The woman in these sequences is apparently Kristensen’s wife, Edwige. When he arrives home she is not there, but the chain on the inside has been put in the locked position. We learn that Kristensen has been phoning his wife during his absence on a business trip, but she has not been responding. Kristensen has a smoke and a drink (or a few), then goes searching for his wife. From this point onwards, the film gradually takes on the appearance of some hallucinatory trip. Kristensen follows some mysterious man out of the building, and then starts ringing the bells of all the occupants.  He takes tea with the woman upstairs, all dressed in black, but whose face we cannot see, who tells a strange story of her husband’s disappearance in the same building. He meets a detective who also recounts a story, which appears to involve keeping one of the inhabitants under surveillance. These stories are told in flashback.

I very much enjoyed the opening scenes of the film, simply because of the promise they seemed to offer. The mid-section, where Kristensen talks with the woman upstairs and with the detective also held some interest but with diminishing returns. Increasingly, there is a nagging suspicion that the directors are too much in love with the visual style of their movie and that the story is never going to make any sense. Unfortunately, this turns out to be exactly the case. By the time we get to the final third of the film Kristensen is ripping away the walls of his apartment (there is some bit of nonsense about a possible intruder using hidden passages), chasing his own doppelgangers around, and there is a gratuitous and equally baffling slasher sequence.

If only the directors could have attached their visuals to a narrative that even remotely made sense, then this could have been a very enjoyable film. They clearly do have a sense of style; in fact, the musical soundtrack is brilliant and works well with the visuals. But in the end it is all style and no substance, resulting in the kind of dismal self-indulgence that gives “art house” a bad name. I watched this on my computer via Curzon Home Cinema. On the first viewing, I fell asleep several times and, by the end, had no idea what I had just seen. Feeling a bit guilty that perhaps I had been too tired to watch, I viewed it again a day later, this time buoyed by some strong tea. On this occasion the film made just as little sense as on first viewing. We never really know if there is a real “story” at the heart of the movie or whether the whole thing is just some dream, psychotic delusion, or hallucinatory trip. It would not surprise me if the film has a future as cult viewing among students who have just discovered mind-altering substances, but I can’t imagine who else could possibly enjoy this.

Rating: 2/10

tom-at-the-farm (1)

Canada / France 2013

Director: Xavier Dolan

Screenplay: Xavier Dolan / Michel Marc Bouchard. Based on the play by Michel Marc Bouchard.


Written and directed by Xavier Dolan, who also plays the lead role, this is a psychological thriller of a superior kind. Tom, who lives in Montreal, is distraught over the death of his boyfriend, Guillaume. He drives out to the countryside to stay with Guillaume’s mother, Agathe (Lise Roy), prior to attending the funeral. Agathe doesn’t realise that Tom was more than just a friend of Guillaume’s and is expecting a girlfriend to turn up. Whilst at the house, and later at the funeral, Tom is bullied by Guillaume’s brother Francis (Pierre Yves-Cardinal), who tells him to make up a story in front of Agathe about a girl called Sarah, who was a co-worker of Guillaume. Tom is to pretend that Sarah was Guillaume’s girlfriend, and is to pass on a message from Sarah to Agathe.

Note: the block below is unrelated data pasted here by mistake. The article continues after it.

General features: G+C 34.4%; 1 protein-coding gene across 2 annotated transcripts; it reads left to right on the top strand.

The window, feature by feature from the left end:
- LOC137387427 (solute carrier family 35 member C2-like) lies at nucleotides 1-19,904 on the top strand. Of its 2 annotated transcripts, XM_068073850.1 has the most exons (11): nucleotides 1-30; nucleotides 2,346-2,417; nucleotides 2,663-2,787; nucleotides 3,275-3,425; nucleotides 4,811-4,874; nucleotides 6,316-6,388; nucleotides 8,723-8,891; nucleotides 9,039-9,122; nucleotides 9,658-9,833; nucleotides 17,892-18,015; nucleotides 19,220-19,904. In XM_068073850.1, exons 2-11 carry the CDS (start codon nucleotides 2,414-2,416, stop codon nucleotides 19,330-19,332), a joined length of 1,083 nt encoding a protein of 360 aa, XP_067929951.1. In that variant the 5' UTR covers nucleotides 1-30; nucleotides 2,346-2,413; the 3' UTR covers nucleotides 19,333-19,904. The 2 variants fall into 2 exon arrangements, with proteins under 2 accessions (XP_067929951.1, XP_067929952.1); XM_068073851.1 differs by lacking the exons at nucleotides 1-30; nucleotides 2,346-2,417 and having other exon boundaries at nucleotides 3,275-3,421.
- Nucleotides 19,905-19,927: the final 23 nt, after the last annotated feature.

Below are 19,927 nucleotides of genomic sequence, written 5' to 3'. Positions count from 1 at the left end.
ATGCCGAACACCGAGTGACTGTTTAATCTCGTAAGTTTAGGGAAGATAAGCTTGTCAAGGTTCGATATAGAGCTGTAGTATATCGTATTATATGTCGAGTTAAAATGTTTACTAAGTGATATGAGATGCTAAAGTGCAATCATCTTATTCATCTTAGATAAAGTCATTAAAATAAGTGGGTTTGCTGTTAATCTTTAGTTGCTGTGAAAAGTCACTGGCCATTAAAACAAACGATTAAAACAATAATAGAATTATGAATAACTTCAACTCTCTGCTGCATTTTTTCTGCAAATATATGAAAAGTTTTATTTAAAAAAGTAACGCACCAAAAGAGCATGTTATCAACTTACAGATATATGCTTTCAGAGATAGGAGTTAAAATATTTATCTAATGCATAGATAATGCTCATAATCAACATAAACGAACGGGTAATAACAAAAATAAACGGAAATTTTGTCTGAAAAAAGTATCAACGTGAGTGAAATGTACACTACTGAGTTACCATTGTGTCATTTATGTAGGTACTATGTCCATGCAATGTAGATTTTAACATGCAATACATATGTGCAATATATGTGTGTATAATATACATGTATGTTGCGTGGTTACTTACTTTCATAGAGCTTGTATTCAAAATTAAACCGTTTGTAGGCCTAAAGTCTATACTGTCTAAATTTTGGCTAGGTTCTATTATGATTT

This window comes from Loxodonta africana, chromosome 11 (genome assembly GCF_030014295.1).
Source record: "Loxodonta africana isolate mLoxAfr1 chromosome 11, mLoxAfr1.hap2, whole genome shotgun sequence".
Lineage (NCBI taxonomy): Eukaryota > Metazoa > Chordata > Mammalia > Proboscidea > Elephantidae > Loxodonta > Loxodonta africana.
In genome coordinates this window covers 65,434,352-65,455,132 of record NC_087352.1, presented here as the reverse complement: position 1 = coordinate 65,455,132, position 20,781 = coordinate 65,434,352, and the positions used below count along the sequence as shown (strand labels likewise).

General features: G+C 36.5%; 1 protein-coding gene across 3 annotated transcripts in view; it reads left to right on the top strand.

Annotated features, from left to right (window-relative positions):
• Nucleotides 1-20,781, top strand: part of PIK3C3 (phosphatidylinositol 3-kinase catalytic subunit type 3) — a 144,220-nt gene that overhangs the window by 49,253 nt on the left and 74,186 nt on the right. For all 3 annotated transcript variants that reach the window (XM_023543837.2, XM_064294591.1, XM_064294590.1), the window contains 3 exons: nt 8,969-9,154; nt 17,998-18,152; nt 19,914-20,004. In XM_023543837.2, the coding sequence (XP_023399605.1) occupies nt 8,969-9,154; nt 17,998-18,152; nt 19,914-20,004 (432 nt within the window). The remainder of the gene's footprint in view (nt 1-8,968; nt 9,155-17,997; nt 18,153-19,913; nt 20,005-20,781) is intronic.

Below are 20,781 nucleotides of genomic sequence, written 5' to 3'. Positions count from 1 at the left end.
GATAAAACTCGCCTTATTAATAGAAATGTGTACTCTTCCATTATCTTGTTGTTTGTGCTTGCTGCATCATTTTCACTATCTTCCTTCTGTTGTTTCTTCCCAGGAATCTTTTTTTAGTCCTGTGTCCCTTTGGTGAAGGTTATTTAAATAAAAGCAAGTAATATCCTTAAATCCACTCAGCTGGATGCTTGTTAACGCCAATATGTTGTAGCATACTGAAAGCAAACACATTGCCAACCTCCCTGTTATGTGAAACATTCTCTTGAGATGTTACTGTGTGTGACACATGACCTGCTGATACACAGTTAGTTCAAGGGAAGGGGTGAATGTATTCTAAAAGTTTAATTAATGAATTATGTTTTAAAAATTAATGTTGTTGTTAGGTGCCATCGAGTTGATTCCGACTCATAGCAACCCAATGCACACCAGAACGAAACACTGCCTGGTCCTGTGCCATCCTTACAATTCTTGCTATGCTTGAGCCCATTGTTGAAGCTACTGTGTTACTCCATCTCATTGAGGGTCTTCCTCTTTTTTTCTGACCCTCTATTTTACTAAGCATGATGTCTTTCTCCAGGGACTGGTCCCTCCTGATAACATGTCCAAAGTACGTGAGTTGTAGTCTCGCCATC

On the way back from the funeral Tom tries to make his escape, driving away from the farmhouse whilst cursing Guillaume’s “redneck” brother. But a way down the road he stops and then turns back. We think perhaps he is concerned about Agathe or needs his luggage, but in fact he is drawn to the dark and dangerous figure of Francis. Before long Tom is working on the farm, but increasingly bruised from the attentions of the sociopathic loner Francis, who has secrets of his own (Francis’s outsider status is emphasised at one point by his wearing a jacket with the American flag and “USA” depicted on it – something that no Canadian I have ever known would ever do).

To some degree Tom at the Farm has a thematic similarity to Stranger by the Lake, released in the same year. That film was described by some critics as Hitchcockian, a comparison that I must confess escaped me entirely. It was also notable for its fairly explicit depiction of gay male sexual activity. There are no such displays of sexuality in Tom at the Farm, which is closer to being a thriller that just happens to have a gay man as its lead character (although his sexuality is not irrelevant to the story). Moreover, this is a film that I think can justifiably be called Hitchcockian, what with its farmhouse setting, a chase scene in a cornfield, its dark secrets and motivations, and even a couple of flashes of black humour. From a four-time director who was just 24 when Tom at the Farm was released, this is a major achievement.

Rating: 10/10


France / Italy 2014

Director: Asghar Farhadi